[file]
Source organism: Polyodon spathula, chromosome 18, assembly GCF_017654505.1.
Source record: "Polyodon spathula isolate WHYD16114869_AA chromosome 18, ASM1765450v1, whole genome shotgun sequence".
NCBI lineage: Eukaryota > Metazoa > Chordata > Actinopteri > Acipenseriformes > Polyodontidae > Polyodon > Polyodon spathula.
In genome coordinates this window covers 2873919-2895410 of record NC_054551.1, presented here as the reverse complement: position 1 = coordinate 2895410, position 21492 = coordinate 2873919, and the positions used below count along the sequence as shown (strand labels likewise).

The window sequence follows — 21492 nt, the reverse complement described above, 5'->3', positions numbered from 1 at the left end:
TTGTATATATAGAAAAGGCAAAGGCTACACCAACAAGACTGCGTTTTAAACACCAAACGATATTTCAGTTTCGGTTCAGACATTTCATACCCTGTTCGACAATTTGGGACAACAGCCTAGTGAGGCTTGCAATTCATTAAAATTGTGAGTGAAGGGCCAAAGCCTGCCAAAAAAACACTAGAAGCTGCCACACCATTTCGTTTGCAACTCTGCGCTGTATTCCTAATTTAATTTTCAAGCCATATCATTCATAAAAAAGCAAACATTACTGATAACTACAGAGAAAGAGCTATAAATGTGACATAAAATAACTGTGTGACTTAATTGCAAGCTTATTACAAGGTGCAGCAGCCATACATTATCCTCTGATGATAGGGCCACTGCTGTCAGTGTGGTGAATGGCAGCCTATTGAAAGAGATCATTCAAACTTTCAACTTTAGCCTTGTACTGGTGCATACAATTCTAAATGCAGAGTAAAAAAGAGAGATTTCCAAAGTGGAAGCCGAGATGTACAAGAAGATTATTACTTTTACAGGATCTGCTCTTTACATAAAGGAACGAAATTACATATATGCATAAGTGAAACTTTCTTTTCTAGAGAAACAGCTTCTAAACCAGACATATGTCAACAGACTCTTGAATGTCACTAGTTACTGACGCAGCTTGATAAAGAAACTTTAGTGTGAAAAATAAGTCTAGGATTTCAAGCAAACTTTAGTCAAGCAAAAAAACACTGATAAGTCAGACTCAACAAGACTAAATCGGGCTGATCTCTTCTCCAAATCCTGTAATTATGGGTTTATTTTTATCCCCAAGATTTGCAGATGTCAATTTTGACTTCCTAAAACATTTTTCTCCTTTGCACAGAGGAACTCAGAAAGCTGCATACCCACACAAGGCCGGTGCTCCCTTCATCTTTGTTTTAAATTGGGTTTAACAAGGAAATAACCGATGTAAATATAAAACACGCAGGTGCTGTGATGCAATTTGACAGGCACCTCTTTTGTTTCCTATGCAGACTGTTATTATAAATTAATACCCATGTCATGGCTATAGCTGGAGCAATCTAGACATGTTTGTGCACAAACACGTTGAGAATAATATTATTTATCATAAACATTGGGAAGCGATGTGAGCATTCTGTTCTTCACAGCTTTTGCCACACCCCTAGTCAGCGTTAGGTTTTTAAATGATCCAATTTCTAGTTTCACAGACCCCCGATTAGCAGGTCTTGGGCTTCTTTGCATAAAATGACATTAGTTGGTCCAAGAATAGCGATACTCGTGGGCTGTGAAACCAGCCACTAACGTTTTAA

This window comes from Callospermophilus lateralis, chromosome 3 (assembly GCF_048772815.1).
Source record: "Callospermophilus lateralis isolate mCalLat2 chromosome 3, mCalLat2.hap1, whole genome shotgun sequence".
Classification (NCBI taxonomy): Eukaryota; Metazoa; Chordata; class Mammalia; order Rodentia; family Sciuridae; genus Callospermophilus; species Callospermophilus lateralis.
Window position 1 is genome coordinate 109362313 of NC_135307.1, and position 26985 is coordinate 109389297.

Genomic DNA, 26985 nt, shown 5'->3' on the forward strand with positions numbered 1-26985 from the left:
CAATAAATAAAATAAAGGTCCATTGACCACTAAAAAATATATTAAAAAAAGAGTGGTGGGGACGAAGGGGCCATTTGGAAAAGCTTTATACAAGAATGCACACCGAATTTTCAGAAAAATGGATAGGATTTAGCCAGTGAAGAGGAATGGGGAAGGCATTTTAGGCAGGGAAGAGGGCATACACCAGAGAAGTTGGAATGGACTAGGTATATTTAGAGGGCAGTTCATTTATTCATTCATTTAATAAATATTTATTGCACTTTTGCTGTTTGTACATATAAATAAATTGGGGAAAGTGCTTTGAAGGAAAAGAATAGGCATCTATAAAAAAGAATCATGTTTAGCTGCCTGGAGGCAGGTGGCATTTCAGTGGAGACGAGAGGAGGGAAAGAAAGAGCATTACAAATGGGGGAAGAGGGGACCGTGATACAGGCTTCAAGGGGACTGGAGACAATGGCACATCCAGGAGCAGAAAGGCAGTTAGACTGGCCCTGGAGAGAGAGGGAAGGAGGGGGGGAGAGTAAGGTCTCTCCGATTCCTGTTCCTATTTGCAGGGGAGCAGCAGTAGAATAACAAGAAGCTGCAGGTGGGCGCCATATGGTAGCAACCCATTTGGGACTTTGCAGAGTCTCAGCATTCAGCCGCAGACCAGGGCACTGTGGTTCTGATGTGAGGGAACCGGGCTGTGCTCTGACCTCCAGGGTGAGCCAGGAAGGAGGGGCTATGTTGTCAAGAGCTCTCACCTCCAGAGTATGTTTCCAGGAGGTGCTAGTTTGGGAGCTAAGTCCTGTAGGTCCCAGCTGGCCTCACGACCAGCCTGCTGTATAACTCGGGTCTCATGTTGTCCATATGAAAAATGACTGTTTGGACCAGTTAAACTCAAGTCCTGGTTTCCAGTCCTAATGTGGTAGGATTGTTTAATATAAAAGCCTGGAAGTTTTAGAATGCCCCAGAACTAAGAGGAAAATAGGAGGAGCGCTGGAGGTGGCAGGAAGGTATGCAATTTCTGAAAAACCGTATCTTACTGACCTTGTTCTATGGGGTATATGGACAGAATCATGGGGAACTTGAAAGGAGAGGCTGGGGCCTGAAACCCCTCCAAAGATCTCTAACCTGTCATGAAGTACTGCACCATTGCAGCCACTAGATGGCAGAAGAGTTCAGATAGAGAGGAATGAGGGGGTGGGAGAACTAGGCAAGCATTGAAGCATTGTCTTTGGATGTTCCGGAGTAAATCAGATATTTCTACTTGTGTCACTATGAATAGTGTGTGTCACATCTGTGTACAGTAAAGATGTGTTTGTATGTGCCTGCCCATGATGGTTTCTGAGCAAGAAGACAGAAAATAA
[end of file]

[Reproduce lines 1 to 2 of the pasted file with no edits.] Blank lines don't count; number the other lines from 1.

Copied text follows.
Source organism: Polyodon spathula, chromosome 18, assembly GCF_017654505.1.
Source record: "Polyodon spathula isolate WHYD16114869_AA chromosome 18, ASM1765450v1, whole genome shotgun sequence".